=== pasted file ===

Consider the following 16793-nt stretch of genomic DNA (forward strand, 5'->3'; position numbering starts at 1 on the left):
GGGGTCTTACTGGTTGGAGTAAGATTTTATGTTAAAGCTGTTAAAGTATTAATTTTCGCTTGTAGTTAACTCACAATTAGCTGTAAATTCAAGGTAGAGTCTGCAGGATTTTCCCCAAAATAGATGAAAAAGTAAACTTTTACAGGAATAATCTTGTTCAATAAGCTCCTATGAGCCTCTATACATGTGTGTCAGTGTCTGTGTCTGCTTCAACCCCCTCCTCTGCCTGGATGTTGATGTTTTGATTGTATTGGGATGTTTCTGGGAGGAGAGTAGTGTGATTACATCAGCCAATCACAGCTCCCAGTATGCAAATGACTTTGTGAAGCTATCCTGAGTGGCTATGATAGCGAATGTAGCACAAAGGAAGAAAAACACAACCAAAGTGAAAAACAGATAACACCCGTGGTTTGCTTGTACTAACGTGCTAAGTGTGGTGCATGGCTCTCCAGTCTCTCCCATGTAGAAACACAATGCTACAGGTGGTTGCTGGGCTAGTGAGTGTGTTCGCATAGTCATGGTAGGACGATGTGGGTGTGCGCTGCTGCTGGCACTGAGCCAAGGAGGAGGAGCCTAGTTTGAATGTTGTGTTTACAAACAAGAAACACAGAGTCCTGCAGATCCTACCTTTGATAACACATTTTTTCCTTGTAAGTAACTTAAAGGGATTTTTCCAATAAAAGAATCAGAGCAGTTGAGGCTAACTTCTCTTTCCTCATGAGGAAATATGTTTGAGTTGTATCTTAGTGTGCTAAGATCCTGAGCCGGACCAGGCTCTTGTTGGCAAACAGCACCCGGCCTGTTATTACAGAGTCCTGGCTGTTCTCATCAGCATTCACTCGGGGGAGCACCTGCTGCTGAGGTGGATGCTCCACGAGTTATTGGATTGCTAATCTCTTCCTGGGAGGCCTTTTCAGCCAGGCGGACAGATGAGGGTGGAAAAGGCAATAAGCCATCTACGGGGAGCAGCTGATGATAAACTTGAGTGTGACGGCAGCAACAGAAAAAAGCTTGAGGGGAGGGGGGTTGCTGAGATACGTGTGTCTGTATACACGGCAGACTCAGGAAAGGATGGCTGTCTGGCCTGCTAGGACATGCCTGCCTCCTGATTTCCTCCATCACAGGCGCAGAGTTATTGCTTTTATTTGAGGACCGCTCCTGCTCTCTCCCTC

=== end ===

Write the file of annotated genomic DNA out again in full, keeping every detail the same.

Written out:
Consider the following 16793-nt stretch of genomic DNA (forward strand, 5'->3'; position numbering starts at 1 on the left):
GGGGTCTTACTGGTTGGAGTAAGATTTTATGTTAAAGCTGTTAAAGTATTAATTTTCGCTTGTAGTTAACTCACAATTAGCTGTAAATTCAAGGTAGAGTCTGCAGGATTTTCCCCAAAATAGATGAAAAAGTAAACTTTTACAGGAATAATCTTGTTCAATAAGCTCCTATGAGCCTCTATACATGTGTGTCAGTGTCTGTGTCTGCTTCAACCCCCTCCTCTGCCTGGATGTTGATGTTTTGATTGTATTGGGATGTTTCTGGGAGGAGAGTAGTGTGATTACATCAGCCAATCACAGCTCCCAGTATGCAAATGACTTTGTGAAGCTATCCTGAGTGGCTATGATAGCGAATGTAGCACAAAGGAAGAAAAACACAACCAAAGTGAAAAACAGATAACACCCGTGGTTTGCTTGTACTAACGTGCTAAGTGTGGTGCATGGCTCTCCAGTCTCTCCCATGTAGAAACACAATGCTACAGGTGGTTGCTGGGCTAGTGAGTGTGTTCGCATAGTCATGGTAGGACGATGTGGGTGTGCGCTGCTGCTGGCACTGAGCCAAGGAGGAGGAGCCTAGTTTGAATGTTGTGTTTACAAACAAGAAACACAGAGTCCTGCAGATCCTACCTTTGATAACACATTTTTTCCTTGTAAGTAACTTAAAGGGATTTTTCCAATAAAAGAATCAGAGCAGTTGAGGCTAACTTCTCTTTCCTCATGAGGAAATATGTTTGAGTTGTATCTTAGTGTGCTAAGATCCTGAGCCGGACCAGGCTCTTGTTGGCAAACAGCACCCGGCCTGTTATTACAGAGTCCTGGCTGTTCTCATCAGCATTCACTCGGGGGAGCACCTGCTGCTGAGGTGGATGCTCCACGAGTTATTGGATTGCTAATCTCTTCCTGGGAGGCCTTTTCAGCCAGGCGGACAGATGAGGGTGGAAAAGGCAATAAGCCATCTACGGGGAGCAGCTGATGATAAACTTGAGTGTGACGGCAGCAACAGAAAAAAGCTTGAGGGGAGGGGGGTTGCTGAGATACGTGTGTCTGTATACACGGCAGACTCAGGAAAGGATGGCTGTCTGGCCTGCTAGGACATGCCTGCCTCCTGATTTCCTCCATCACAGGCGCAGAGTTATTGCTTTTATTTGAGGACCGCTCCTGCTCTCTCCCTC